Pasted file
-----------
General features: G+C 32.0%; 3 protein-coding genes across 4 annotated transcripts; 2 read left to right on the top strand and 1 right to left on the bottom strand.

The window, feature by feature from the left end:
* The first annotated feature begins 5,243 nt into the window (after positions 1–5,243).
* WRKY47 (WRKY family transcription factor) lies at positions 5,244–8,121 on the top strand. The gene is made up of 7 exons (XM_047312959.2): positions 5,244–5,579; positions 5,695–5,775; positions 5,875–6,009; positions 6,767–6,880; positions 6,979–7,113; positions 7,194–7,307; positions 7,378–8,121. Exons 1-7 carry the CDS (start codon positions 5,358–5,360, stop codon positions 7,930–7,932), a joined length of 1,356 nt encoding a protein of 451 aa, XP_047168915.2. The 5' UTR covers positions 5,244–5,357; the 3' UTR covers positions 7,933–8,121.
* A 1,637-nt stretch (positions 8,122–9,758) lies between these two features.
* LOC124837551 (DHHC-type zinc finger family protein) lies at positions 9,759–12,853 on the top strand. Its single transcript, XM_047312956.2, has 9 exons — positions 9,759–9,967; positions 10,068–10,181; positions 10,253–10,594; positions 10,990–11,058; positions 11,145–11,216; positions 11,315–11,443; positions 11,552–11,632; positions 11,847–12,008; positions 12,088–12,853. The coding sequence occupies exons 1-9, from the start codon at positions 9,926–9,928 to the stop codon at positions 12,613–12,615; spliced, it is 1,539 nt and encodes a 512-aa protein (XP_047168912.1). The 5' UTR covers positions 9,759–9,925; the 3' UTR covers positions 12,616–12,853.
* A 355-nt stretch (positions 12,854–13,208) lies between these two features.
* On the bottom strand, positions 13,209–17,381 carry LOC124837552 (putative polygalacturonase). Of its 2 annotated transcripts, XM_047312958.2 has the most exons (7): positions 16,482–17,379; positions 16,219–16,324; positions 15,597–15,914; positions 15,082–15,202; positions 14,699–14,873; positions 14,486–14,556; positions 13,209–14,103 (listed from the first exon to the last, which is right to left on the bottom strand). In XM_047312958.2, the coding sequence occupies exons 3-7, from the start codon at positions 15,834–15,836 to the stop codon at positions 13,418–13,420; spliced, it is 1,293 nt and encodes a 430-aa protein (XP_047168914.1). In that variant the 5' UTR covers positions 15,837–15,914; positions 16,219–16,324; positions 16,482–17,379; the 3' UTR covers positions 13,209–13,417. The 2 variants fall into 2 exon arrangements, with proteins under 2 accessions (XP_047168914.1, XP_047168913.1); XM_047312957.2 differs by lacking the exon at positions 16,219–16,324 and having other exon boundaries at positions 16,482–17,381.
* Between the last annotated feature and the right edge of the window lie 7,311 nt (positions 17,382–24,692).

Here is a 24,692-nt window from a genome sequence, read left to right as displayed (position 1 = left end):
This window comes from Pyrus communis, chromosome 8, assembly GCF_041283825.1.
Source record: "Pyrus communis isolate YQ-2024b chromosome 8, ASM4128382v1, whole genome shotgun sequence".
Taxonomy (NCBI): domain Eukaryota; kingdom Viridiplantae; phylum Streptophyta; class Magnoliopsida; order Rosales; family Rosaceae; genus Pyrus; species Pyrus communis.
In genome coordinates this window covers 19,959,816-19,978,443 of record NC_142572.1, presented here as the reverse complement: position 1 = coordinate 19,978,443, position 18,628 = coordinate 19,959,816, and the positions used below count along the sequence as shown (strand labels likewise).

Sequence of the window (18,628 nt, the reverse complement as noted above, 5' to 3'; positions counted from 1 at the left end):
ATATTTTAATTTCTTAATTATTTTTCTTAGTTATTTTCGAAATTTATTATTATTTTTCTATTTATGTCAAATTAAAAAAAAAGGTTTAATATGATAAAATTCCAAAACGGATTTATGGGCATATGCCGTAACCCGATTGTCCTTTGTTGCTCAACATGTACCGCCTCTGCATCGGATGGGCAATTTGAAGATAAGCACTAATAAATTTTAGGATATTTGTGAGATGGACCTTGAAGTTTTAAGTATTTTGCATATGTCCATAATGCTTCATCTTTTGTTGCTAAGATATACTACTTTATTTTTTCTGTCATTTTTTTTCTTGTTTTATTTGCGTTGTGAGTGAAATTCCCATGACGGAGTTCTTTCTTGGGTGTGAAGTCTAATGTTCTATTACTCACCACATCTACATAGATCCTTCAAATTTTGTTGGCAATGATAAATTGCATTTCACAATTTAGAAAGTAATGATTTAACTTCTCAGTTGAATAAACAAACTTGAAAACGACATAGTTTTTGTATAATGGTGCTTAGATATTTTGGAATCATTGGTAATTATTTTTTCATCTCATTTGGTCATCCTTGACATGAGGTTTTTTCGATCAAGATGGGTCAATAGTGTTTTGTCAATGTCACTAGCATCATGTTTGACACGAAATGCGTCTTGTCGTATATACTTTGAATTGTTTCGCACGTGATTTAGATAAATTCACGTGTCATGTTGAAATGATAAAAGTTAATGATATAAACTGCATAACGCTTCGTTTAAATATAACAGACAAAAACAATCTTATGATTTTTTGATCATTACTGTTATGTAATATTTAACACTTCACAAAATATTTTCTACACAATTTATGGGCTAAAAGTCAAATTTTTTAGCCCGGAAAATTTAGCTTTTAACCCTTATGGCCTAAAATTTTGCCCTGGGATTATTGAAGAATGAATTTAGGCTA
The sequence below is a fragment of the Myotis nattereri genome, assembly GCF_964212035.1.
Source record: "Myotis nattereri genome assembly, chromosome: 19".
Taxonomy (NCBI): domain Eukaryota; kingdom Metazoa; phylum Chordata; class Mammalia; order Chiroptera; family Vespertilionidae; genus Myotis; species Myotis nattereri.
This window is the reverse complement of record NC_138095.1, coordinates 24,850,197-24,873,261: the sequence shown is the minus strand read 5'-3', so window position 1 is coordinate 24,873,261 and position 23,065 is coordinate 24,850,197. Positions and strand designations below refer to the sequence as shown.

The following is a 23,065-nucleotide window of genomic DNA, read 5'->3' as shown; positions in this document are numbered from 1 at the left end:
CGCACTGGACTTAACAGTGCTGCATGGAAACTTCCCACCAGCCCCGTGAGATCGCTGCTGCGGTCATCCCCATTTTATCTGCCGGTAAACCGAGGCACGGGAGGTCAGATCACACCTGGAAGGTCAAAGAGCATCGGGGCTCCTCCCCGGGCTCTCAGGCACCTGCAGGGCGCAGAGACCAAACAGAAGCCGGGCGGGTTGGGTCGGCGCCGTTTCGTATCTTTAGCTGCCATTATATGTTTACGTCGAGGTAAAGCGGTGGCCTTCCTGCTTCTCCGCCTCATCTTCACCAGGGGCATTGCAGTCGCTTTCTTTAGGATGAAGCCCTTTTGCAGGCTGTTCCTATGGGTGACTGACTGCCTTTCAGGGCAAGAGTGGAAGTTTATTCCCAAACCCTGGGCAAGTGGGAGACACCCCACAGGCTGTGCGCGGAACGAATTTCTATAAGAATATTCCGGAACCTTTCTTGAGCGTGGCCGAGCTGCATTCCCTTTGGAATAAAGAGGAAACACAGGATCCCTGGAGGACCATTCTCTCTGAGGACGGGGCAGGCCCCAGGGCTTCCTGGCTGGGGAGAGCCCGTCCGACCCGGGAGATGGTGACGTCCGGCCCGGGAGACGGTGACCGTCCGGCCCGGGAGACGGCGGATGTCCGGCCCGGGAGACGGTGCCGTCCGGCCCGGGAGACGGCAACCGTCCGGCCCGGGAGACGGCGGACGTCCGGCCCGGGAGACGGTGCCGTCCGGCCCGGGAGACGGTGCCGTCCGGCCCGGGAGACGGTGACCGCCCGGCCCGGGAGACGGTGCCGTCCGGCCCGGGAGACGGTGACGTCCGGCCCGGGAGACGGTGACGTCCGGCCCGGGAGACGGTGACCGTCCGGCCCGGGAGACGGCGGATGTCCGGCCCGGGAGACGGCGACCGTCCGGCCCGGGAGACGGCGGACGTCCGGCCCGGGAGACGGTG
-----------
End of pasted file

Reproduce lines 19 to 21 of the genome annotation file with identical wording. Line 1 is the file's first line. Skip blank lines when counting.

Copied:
Taxonomy (NCBI): domain Eukaryota; kingdom Metazoa; phylum Chordata; class Mammalia; order Chiroptera; family Vespertilionidae; genus Myotis; species Myotis nattereri.
This window is the reverse complement of record NC_138095.1, coordinates 24,850,197-24,873,261: the sequence shown is the minus strand read 5'-3', so window position 1 is coordinate 24,873,261 and position 23,065 is coordinate 24,850,197. Positions and strand designations below refer to the sequence as shown.

The following is a 23,065-nucleotide window of genomic DNA, read 5'->3' as shown; positions in this document are numbered from 1 at the left end: